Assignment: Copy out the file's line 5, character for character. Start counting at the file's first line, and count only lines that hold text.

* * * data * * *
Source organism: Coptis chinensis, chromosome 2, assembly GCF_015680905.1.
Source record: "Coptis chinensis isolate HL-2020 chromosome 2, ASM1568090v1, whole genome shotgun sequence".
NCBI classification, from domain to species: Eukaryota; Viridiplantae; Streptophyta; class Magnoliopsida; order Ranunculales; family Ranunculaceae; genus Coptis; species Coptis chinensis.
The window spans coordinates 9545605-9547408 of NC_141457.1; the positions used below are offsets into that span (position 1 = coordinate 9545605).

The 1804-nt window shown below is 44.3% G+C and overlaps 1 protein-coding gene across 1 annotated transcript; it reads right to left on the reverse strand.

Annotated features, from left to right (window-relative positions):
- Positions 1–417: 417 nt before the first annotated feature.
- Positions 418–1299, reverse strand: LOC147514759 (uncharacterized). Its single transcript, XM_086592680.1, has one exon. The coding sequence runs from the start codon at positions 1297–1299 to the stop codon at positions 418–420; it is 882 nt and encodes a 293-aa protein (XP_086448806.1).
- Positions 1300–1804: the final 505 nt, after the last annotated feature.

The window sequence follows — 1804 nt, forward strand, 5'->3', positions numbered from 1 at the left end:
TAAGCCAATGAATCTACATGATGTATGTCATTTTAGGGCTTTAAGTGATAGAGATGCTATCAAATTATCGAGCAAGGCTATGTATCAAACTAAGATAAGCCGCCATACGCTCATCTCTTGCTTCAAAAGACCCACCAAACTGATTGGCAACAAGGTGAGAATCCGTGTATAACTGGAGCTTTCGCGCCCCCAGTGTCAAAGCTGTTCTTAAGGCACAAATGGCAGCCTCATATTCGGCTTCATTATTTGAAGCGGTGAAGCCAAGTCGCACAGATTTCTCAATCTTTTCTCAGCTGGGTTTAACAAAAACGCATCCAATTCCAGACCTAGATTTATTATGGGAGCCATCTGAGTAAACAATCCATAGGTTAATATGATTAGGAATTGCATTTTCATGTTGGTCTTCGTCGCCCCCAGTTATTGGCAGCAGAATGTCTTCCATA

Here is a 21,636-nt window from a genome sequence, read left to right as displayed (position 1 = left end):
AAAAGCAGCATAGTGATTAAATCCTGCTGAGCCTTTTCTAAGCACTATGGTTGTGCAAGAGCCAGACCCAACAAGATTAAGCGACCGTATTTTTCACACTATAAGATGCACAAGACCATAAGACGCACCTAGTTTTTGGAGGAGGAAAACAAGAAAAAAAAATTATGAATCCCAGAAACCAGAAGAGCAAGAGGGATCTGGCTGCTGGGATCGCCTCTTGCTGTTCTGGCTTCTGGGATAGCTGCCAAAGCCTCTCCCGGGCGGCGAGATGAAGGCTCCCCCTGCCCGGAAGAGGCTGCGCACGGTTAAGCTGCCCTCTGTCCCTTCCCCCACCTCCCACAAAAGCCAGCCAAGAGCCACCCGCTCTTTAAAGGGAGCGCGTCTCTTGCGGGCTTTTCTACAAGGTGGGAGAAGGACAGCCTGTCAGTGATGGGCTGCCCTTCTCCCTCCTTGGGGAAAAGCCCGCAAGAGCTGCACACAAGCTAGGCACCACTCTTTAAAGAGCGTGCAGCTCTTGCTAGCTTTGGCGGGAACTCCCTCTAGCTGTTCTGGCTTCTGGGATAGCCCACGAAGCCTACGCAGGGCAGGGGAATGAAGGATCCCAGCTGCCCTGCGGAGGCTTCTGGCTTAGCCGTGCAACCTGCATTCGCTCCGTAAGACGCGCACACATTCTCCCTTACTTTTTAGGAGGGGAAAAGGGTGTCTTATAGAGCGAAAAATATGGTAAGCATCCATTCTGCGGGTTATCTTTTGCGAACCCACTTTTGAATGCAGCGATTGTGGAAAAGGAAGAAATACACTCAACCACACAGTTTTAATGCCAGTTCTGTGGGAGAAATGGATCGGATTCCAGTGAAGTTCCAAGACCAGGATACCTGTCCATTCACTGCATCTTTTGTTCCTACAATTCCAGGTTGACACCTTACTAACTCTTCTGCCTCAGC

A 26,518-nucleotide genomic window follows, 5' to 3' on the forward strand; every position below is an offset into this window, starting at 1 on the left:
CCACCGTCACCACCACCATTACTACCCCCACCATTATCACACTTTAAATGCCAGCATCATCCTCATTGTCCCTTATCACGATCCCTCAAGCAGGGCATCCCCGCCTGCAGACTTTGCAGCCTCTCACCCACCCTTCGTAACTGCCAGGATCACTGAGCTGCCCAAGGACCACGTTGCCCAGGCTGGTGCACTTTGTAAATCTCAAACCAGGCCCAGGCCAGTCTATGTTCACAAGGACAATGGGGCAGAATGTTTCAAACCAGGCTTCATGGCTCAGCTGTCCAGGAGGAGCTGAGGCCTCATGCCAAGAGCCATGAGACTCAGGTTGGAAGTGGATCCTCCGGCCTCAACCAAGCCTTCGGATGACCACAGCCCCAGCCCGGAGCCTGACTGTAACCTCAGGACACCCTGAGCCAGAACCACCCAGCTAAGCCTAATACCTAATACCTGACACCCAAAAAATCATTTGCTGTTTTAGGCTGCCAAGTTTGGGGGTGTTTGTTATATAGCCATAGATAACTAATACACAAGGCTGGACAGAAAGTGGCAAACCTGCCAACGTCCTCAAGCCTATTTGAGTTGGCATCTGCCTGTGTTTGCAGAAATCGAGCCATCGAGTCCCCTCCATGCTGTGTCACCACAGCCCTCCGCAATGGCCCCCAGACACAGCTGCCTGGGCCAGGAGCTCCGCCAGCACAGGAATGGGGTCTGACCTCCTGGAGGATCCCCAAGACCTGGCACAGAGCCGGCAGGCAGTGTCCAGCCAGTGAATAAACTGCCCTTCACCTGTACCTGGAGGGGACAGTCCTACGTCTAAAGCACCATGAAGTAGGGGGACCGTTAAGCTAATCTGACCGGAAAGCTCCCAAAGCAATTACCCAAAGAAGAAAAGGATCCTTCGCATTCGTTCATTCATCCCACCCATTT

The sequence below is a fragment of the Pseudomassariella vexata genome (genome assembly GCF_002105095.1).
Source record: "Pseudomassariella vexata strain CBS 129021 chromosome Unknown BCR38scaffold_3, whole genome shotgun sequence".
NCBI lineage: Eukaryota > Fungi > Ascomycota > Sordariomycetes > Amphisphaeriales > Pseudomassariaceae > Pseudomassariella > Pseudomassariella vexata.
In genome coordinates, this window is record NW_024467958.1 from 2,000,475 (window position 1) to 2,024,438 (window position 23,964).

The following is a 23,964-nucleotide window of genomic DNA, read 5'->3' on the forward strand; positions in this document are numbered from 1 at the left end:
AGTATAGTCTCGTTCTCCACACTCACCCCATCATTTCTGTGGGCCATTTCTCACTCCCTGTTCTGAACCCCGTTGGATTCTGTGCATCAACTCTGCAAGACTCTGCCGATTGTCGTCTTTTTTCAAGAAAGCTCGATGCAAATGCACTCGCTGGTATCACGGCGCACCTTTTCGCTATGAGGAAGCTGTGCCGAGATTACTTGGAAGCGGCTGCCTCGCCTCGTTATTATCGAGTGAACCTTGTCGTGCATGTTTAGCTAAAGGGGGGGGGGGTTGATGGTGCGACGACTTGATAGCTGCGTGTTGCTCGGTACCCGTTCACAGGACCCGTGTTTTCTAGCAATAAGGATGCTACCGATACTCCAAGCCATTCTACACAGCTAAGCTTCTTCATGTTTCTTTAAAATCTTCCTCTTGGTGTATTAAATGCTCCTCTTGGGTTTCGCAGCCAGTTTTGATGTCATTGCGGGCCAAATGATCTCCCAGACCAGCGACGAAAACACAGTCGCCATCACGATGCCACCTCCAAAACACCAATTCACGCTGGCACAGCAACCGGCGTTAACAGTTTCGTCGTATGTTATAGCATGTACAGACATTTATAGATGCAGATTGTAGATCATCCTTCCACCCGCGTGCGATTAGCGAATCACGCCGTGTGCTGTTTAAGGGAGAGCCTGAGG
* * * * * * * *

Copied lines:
The 1804-nt window shown below is 44.3% G+C and overlaps 1 protein-coding gene across 1 annotated transcript; it reads right to left on the reverse strand.